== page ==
#25
  6. Ironwood

    Ironwood Friday Harbor, WA

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    Thats funny, I have done hundreds and never a broken tap. I can hold a drill steadier than I can a tap handle. Don't over tighten the chuck and you will be fine. If it starts to slip in the chuck, just reverse a a few turns and go in again. Fast and accurate.
    #26
  7. ohgood

    ohgood Just givver tha berries !!!

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    congratulations, you're the exception ! (zero sarcasm)
    #27
  8. Half Fast

    Half Fast Gnarly lurker

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    I'm with you. I got in the habit of only cutting about a quarter turn at a time then backing off to break and clear the chip. I've broken my share of taps over the years and the extra time it takes to do it slow is still faster than any extraction process. Often if the hole goes through and the material thickness is less than the diameter of the hole you can blast right through with a plug tap, probably even with a drill, no problem. Deeper bottoming holes are the ones that generally cause the problems.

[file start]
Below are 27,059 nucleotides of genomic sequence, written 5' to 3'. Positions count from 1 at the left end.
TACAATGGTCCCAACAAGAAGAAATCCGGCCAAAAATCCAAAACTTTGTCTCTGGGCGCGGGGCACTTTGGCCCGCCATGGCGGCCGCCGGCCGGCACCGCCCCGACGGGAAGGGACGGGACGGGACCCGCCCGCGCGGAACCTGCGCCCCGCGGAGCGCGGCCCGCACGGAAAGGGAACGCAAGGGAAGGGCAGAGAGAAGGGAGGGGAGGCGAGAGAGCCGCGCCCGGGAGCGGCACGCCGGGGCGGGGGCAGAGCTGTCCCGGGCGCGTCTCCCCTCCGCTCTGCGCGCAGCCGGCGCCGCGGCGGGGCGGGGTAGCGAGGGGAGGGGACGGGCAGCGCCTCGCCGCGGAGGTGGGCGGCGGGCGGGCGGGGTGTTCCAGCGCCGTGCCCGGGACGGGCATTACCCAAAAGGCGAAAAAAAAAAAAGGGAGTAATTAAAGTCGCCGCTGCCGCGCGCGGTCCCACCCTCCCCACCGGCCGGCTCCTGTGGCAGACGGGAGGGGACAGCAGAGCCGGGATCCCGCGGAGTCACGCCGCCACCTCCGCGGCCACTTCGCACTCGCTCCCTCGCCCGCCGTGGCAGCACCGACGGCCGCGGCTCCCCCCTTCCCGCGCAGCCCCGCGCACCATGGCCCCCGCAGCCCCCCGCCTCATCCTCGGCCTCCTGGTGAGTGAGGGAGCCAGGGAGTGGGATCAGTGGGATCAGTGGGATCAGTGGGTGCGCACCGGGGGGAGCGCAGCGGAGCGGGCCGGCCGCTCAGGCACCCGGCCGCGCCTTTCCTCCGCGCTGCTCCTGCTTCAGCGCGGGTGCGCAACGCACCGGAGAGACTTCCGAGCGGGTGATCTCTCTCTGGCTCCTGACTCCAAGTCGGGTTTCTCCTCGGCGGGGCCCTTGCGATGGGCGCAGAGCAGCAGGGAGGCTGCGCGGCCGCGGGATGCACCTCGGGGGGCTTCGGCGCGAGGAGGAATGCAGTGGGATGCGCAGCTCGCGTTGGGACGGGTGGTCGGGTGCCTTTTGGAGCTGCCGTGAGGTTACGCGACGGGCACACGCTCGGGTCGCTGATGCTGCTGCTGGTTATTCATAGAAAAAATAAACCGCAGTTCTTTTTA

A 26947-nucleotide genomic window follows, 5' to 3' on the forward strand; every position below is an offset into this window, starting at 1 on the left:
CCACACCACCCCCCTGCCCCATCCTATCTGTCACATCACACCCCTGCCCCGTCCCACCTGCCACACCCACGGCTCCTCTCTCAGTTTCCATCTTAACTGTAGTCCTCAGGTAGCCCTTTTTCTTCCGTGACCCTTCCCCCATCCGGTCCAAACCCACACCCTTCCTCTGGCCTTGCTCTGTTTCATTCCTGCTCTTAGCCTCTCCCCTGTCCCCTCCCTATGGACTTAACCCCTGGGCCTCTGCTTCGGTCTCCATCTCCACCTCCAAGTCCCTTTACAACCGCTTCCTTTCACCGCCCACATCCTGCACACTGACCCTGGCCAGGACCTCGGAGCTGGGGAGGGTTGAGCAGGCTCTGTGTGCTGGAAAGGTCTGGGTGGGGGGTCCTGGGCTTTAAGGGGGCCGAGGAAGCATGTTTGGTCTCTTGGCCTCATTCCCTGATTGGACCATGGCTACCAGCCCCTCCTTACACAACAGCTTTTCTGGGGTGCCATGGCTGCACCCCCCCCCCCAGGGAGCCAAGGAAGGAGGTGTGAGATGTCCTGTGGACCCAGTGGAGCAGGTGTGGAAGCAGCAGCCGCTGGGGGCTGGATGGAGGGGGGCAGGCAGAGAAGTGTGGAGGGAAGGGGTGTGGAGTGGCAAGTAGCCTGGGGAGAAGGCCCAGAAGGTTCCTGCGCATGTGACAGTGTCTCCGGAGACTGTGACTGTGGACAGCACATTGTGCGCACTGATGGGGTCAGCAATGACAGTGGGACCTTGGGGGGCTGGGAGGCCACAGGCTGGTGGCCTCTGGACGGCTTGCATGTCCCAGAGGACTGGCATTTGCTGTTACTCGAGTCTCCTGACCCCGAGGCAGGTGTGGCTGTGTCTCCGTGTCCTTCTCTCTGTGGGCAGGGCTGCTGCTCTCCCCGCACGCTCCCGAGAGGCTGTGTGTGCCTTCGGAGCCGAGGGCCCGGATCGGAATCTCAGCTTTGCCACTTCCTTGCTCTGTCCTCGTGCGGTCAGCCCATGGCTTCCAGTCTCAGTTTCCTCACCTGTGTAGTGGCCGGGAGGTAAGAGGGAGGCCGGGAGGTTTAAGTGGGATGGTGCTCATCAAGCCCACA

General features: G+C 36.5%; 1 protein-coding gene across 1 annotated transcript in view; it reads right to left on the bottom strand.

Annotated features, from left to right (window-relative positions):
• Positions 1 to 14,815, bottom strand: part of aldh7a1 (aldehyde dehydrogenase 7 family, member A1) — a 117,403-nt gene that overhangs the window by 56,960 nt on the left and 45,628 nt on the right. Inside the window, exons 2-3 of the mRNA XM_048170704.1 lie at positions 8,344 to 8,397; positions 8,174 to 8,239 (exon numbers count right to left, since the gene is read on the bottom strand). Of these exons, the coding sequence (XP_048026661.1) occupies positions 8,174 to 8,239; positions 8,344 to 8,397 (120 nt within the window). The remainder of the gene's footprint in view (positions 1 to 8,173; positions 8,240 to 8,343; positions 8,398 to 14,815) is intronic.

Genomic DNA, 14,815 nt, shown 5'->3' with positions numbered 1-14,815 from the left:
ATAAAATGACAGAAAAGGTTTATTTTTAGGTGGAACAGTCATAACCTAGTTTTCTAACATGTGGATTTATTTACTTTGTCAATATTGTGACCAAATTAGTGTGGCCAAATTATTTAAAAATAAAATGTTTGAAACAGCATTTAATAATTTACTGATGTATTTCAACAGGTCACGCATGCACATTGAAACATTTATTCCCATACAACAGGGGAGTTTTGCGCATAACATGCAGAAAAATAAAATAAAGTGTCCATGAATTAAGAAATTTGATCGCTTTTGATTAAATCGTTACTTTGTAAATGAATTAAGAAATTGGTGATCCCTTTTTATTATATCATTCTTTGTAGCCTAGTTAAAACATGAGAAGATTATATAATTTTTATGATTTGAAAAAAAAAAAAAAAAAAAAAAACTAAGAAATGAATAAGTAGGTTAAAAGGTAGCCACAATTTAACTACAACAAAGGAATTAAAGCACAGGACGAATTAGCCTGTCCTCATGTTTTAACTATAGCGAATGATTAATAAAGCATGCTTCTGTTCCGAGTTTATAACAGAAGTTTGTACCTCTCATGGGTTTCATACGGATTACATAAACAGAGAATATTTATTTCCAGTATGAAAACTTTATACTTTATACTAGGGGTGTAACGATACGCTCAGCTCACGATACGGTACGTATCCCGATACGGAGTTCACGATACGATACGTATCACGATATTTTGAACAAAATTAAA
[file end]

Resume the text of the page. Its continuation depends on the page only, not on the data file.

The bottom line is that you have to break some taps to get a feel for the kind of torque you can get away with!

    Again, thanks to all for the "tips on taps".

    .
    #28
  9. Twin-shocker

    Twin-shocker Long timer

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    Not breaking tap in the first place is obviously the best way to avoid needing to remove a broken one. However if a tap does break, then in most cases anyone with a MIG welder can remove it easily.

    The technique involves building up a blob of weld on the broken tap, big enough to grip with a mole wrench, then turning out the tap as soon as the weld has cooled from red heat. This also works on broken bolts, and is far easier and less costly that almost all of the methods outlined here.
    #29
  10. Daryl_Stamp

    Daryl_Stamp Been here awhile